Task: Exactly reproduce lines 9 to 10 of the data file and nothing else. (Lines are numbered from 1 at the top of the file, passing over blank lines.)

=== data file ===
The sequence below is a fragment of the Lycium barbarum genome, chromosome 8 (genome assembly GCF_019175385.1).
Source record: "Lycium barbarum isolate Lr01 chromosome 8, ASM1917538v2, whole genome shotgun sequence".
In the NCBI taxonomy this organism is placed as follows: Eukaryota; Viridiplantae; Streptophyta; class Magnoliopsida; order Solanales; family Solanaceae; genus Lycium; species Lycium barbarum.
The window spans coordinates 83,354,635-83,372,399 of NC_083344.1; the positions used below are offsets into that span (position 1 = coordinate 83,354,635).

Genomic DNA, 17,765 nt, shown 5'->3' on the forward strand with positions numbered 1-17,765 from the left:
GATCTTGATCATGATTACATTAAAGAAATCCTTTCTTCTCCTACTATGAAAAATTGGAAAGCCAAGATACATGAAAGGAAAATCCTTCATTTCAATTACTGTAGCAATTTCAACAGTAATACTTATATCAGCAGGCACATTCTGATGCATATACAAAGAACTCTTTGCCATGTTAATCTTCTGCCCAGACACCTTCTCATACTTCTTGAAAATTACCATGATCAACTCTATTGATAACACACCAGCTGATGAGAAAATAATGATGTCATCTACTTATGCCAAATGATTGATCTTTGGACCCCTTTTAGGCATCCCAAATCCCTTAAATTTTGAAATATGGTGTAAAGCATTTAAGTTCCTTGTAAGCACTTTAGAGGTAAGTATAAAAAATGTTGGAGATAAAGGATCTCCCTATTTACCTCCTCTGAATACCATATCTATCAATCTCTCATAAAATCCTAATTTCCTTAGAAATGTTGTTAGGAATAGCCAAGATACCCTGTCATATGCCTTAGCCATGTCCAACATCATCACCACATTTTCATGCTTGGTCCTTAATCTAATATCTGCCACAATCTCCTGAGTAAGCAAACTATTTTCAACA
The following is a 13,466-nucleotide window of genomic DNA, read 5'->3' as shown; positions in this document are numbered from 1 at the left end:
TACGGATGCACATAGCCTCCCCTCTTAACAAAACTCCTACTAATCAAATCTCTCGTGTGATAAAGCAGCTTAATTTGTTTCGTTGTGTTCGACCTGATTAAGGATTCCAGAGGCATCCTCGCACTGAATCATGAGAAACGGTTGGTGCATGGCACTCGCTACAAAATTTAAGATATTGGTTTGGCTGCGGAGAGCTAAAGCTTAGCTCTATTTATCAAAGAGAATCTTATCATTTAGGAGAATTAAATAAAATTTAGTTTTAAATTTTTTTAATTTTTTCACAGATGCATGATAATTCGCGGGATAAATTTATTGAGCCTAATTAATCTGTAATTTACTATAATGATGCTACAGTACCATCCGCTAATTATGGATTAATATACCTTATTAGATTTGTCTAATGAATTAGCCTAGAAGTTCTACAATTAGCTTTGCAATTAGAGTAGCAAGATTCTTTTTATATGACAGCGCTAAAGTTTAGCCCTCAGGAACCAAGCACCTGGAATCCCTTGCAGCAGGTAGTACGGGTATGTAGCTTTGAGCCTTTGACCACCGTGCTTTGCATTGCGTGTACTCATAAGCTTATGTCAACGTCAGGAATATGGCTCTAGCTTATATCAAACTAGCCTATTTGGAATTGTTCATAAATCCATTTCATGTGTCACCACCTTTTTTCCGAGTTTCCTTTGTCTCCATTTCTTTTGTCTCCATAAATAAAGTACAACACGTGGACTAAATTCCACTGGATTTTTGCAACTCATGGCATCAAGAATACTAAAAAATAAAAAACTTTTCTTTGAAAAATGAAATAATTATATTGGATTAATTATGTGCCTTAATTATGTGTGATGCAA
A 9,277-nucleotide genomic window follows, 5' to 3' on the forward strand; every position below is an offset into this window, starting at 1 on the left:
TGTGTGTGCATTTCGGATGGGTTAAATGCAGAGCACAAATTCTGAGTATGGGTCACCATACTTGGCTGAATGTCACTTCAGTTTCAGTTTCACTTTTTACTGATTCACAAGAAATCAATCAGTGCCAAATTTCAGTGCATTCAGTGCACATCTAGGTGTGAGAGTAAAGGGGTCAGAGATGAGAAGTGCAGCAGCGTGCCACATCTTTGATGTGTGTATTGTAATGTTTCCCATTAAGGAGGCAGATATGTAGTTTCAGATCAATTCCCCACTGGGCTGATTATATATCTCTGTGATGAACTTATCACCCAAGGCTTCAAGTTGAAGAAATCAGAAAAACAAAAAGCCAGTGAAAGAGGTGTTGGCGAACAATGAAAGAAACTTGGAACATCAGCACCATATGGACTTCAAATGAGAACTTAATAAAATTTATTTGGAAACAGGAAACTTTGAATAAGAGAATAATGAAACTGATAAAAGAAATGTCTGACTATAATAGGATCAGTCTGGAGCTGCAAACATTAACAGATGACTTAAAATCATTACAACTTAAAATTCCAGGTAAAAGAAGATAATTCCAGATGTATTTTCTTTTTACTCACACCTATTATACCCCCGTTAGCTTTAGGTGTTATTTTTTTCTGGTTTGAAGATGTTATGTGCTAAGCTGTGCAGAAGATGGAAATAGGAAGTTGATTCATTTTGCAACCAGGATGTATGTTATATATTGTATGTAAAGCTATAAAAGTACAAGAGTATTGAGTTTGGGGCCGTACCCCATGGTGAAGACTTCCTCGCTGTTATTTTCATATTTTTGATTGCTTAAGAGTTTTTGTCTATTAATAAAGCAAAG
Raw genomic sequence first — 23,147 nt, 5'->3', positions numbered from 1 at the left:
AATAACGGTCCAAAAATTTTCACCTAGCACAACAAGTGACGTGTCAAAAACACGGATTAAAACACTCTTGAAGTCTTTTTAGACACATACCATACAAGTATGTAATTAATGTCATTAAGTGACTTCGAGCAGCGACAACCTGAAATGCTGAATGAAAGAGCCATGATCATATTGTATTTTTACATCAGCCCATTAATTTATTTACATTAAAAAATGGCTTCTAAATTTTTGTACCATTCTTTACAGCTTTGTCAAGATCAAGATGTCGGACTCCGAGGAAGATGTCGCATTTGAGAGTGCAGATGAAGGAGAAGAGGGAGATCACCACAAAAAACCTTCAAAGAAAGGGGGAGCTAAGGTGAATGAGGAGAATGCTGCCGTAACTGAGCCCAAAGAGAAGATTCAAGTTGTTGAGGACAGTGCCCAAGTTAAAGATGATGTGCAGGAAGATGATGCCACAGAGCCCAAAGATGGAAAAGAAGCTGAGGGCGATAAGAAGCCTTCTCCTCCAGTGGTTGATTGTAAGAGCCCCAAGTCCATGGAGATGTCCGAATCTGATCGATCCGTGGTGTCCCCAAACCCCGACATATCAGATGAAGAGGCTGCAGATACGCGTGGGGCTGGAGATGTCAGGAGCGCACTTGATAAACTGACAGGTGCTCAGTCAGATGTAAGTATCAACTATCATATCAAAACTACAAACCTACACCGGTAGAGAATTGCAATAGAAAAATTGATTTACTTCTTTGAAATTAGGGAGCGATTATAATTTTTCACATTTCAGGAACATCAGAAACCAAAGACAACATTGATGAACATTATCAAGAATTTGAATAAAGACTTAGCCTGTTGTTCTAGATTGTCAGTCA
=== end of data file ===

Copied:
A 9,277-nucleotide genomic window follows, 5' to 3' on the forward strand; every position below is an offset into this window, starting at 1 on the left:
TGTGTGTGCATTTCGGATGGGTTAAATGCAGAGCACAAATTCTGAGTATGGGTCACCATACTTGGCTGAATGTCACTTCAGTTTCAGTTTCACTTTTTACTGATTCACAAGAAATCAATCAGTGCCAAATTTCAGTGCATTCAGTGCACATCTAGGTGTGAGAGTAAAGGGGTCAGAGATGAGAAGTGCAGCAGCGTGCCACATCTTTGATGTGTGTATTGTAATGTTTCCCATTAAGGAGGCAGATATGTAGTTTCAGATCAATTCCCCACTGGGCTGATTATATATCTCTGTGATGAACTTATCACCCAAGGCTTCAAGTTGAAGAAATCAGAAAAACAAAAAGCCAGTGAAAGAGGTGTTGGCGAACAATGAAAGAAACTTGGAACATCAGCACCATATGGACTTCAAATGAGAACTTAATAAAATTTATTTGGAAACAGGAAACTTTGAATAAGAGAATAATGAAACTGATAAAAGAAATGTCTGACTATAATAGGATCAGTCTGGAGCTGCAAACATTAACAGATGACTTAAAATCATTACAACTTAAAATTCCAGGTAAAAGAAGATAATTCCAGATGTATTTTCTTTTTACTCACACCTATTATACCCCCGTTAGCTTTAGGTGTTATTTTTTTCTGGTTTGAAGATGTTATGTGCTAAGCTGTGCAGAAGATGGAAATAGGAAGTTGATTCATTTTGCAACCAGGATGTATGTTATATATTGTATGTAAAGCTATAAAAGTACAAGAGTATTGAGTTTGGGGCCGTACCCCATGGTGAAGACTTCCTCGCTGTTATTTTCATATTTTTGATTGCTTAAGAGTTTTTGTCTATTAATAAAGCAAAG